5. 5.

    Nuclear Decommissioning Authority, 2010. Plutonium—Credible Options Analysis (Gate A), Sms/TS/B1-PLUT/002/A, (2010).

  6. 6.

    Morrison, S. L. & Parks, G. T. The effect of Am241 on UK plutonium recycle options in thorium-plutonium fuelled LWRs—Part I: PWRs. Ann. Nucl. Energy 135, 106952 (2020).

    CAS  Article  Google Scholar 

  7. 7.

    Morrison, S. L. & Parks, G. T. The effect of Am241 on UK plutonium recycle options in thorium-plutonium fuelled LWRs—Part II: BWRs. Ann. Nucl. Energy 135, 106974 (2020).

    CAS  Article  Google Scholar 

  8. 8.

    Organisation for Economic Co-operation and Development, 2018. Uranium 2018: Resources, Production and Demand, NEA 7413, (2018).

  9. 9.

    Blackburn, L. R. et al. A systematic investigation of the phase assemblage and microstructure of the zirconolite CaZr1-xCexTi2O7 system. J. Nucl. Mater. 535, 152137 (2020).

    CAS  Article  Google Scholar 

  10. 10.

    Thornber, S. M. et al. A preliminary validation study of PuO2 incorporation into zirconolite glass-ceramics. MRS Adv. 3, 1065–1071 (2019).

    Article  Google Scholar 

  11. 11.

    Thornber, S. M., Heath, P. G., Da Costa, G. P., Stennett, M. C. & Hyatt, N. C. The effect of pre-treatment parameters on the quality of glass-ceramic wasteforms for plutonium immobilisation, consolidated by hot isostatic pressing. J. Nucl. Mater. 485, 253–261 (2017).

    CAS  Article  Google Scholar 

  12. 12.

    Squire, J., Maddrell, E. R., Hyatt, N. C. & Stennett, M. C. Influence of lubricants and attrition milling parameters on the quality of zirconolite ceramics, consolidated by hot isostatic pressing, for immobilization of plutonium. Int. J. Appl. Ceram. Technol. 12, 92–104 (2015).

    Article  Google Scholar 

  13. 13.

    Maddrell, E. R., Thornber, S. & Hyatt, N. C. The influence of glass composition on crystalline phase stability in glass-ceramic wasteforms. J. Nucl. Mater. 456, 461–266 (2015).

    CAS  Article  Google Scholar 

  14. 14.

    Maddrell, E. Hot isostatically pressed wasteforms for future nuclear fuel cycles. Chem. Eng. Res. Des. 91, 735–741 (2013).

    CAS  Article  Google Scholar 

  15. 15.

    Ewing, R. C. Plutonium and “minor” actinides: safe sequestration. Earth Planet. Sc. Lett. 229, 165–181 (2005).

    CAS  Article  Google Scholar 

  16. 16.

    Ewing, R. C. Ceramic matrices for plutonium disposition. Prog. Nucl. Energ. 49, 635–643 (2007).

    CAS  Article  Google Scholar 

  17. 17.

    Gardner, L. J., Walling, S. A. & Hyatt, N. C. Hot isostatic pressing: thermal treatment trials of inactive and radioactive simulant UK intermediate level waste. IOP Conf. Ser.: Mater. Sci. Eng. 818, 012009 (2020).

    Article  Google Scholar 

  18. 18.

    Macfarlane, A. M. Another option for separated plutonium management: Storage MOX. Prog. Nucl. Energ. 49, 644–650 (2007).

    CAS  Article  Google Scholar 

  19. 19.

    Sims, H. E., Webb, K. J., Brown, J., Morris, D. & Taylor, R. J. Hydrogen yields from water on the surface of plutonium dioxide. J. Nucl. Mater. 437, 359–364 (2013).

    CAS  Article  Google Scholar 

  20. 20.

    Haschke, J. M., Allen, T. H. & Morales, L. A. Reaction of plutonium dioxide with water: formation and properties of PuO2+x. Science 287, 385–387 (2000).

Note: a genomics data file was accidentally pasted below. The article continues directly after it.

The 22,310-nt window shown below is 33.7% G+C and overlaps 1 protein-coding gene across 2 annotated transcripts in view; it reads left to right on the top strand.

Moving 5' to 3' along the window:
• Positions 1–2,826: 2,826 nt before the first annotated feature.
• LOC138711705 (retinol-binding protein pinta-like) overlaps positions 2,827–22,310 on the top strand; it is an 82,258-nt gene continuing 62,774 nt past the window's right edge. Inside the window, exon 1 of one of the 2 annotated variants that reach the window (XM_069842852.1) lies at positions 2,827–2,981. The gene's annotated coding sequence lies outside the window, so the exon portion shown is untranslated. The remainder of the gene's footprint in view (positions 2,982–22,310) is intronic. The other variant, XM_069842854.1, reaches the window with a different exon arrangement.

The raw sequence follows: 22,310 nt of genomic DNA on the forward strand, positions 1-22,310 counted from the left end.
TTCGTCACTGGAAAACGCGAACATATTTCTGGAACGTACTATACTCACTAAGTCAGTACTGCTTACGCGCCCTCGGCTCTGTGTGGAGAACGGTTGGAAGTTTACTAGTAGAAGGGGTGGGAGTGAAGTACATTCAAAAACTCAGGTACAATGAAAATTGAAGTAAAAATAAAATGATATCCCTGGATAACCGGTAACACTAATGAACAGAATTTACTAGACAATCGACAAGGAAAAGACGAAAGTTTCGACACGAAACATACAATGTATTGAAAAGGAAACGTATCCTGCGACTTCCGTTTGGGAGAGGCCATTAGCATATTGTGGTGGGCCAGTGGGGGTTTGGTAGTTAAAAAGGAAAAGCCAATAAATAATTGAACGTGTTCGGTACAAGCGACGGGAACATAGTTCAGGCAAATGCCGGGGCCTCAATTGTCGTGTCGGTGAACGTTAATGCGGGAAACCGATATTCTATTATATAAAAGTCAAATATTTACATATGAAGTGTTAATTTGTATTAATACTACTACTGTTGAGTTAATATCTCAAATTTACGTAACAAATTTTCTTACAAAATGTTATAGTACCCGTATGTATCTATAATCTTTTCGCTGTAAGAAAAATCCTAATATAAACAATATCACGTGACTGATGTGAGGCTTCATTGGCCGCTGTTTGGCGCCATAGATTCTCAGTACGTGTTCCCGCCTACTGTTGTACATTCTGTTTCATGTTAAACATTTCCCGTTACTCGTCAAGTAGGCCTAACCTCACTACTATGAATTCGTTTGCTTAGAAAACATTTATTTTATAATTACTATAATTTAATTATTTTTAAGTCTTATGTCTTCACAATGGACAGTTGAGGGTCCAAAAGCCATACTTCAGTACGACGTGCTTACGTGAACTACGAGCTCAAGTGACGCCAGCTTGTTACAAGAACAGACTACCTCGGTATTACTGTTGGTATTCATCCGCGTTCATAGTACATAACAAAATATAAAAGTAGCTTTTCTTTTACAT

Article  Google Scholar 

  21. 21.

    Ronchi, C. & Hiernault, J. P. Helium diffusion in uranium and plutonium oxides. J. Nucl. Mater. 325, 1–12 (2004).

    CAS  Article  Google Scholar 

  22. 22.

    Sutherland-Harper, S. et al. Characterisation and heat treatment of chloride-contaminated and humidified PuO2 samples. J. Nucl. Mater. 509, 654–666 (2018).

    CAS  Article  Google Scholar 

  23. 23.

    Webb, K. et al. Thermal Processing of Chloride-Contaminated Plutonium Dioxide. ACS Omega 4, 12524–12536 (2019).

    CAS  Article  Google Scholar 

  24. 24.

    Thornber, S. M. Solubility, speciation and local environment of chlorine in zirconolite glass-ceramics for the immobilisation of plutonium residues. RSC Adv. 10, 32497–32510 (2020).

    Article  Google Scholar 

  25. 25.

    Nuclear Decommissioning Authority, 2019. Pressure treatment for plutonium stockpile, (2019).

Download references


The author is grateful to the Nuclear Decommissioning Authority, Royal Academy of Engineering, and Engineering & Physical Sciences Research Council for funding support (under grant references: EP/S01019X/1, EP/R511754/1, EP/T011424/1). The author is grateful to the three anonymous reviewers, and colleagues, for their helpful critique to improve this article.

Author information




The author is solely responsible for the conception of the analysis presented; the author drafted and revised the paper; approved the final version is accountable for the accuracy and integrity of the analysis and its interpretation.

Corresponding author

Correspondence to Neil C. Hyatt.

Ethics declarations

Competing interests

The author declares no competing interests.

Additional information

Publisher’s note Springer Nature remains neutral with regard to jurisdictional claims in published maps and institutional affiliations.

Rights and permissions

Open Access This article is licensed under a Creative Commons Attribution 4.0 International License, which permits use, sharing, adaptation, distribution and reproduction in any medium or format, as long as you give appropriate credit to the original author(s) and the source, provide a link to the Creative Commons license, and indicate if changes were made. The images or other third party material in this article are included in the article’s Creative Commons license, unless indicated otherwise in a credit line to the material. If material is not included in the article’s Creative Commons license and your intended use is not permitted by statutory regulation or exceeds the permitted use, you will need to obtain permission directly from the copyright holder. To view a copy of this license, visit

Reprints and Permissions

About this article

Verify currency and authenticity via CrossMark

Cite this article

Hyatt, N.C. Safe management of the UK separated plutonium inventory: a challenge of materials degradation. npj Mater Degrad 4, 28 (2020).

Download citation


Quick links

Nature Briefing

Sign up for the Nature Briefing newsletter — what matters in science, free to your inbox daily.

Get the most important science stories of the day, free in your inbox. Sign up for Nature Briefing